Speed Reads

Voting Rights

Voter suppression in Wisconsin directly affected last year's election, Mother Jones investigation finds

In the 2016 election, President Trump won the state of Wisconsin by almost 23,000 votes. But a new report from Mother Jones published online Thursday found that statewide voter turnout in the Badger State was also the lowest it had been since 2000.

Perhaps not coincidentally, the 2016 election was also the first major contest in Wisconsin to require registered voters to bring a current, valid form of state or national identification to the polls — just one of 33 election changes passed under Gov. Scott Walker (R). Other restrictions reduced early voting hours and restricted early voting locations.

Such policies are ostensibly instituted to prevent or discourage voter fraud, but Mother Jones points out that black voters were about 50 percent less likely to have a form of current ID than white voters. And when it comes to trying to renew those IDs or get new ones altogether, 85 percent of people denied identification by the DMV were black or Latino.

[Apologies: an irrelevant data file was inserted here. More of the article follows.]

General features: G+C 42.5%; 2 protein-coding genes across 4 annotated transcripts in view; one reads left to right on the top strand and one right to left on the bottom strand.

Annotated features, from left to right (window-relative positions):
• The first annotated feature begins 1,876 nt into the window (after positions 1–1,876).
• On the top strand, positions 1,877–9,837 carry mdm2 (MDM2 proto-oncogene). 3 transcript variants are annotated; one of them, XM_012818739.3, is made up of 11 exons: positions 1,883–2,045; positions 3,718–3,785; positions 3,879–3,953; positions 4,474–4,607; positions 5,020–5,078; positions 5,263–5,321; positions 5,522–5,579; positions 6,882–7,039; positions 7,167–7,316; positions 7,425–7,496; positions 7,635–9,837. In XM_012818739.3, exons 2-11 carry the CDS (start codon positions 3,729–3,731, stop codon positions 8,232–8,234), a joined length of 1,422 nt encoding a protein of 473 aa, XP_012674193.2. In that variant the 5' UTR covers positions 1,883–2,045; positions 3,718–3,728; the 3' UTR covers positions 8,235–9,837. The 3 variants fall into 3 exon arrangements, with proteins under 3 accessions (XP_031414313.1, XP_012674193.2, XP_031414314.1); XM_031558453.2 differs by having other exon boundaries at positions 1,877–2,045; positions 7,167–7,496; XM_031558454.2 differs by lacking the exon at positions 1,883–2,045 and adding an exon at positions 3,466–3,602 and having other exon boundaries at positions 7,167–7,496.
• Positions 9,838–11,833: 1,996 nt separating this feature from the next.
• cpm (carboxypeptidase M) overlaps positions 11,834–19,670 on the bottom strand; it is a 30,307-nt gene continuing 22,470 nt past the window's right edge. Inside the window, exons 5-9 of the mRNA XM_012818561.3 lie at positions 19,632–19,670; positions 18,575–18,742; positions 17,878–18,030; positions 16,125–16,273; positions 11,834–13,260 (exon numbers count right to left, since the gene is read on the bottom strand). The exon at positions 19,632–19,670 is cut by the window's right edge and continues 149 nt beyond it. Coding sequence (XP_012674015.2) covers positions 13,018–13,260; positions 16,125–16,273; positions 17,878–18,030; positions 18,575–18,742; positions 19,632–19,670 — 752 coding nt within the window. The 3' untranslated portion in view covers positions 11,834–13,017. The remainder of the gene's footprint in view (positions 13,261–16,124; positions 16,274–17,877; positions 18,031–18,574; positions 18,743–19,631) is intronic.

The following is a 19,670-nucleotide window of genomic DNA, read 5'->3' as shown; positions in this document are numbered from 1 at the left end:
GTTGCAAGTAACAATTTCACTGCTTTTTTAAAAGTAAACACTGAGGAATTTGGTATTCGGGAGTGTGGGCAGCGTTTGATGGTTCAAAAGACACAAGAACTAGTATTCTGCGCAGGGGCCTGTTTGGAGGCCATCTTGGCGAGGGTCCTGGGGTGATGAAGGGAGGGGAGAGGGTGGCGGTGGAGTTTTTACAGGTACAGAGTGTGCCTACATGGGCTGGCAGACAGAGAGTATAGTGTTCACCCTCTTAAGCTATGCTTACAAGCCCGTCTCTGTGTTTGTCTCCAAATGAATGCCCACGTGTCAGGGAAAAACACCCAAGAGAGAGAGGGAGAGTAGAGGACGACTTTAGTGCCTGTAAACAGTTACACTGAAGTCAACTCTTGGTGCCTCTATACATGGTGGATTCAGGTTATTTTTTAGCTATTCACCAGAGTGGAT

Milwaukee's election director Neil Albrecht agreed that the new laws had a direct national impact: "It is very probable that between the photo ID law and the changes to voter registration, enough people were prevented from voting to have changed the outcome of the presidential election in Wisconsin." And discouraged, would-be voters in Wisconsin know it. "This particular election was very important to me," said Andrea Anthony, a Wisconsin woman whose license was expired at the time of voting last year. "I felt like the right to vote was being stripped away from me." Read the full report from Mother Jones here.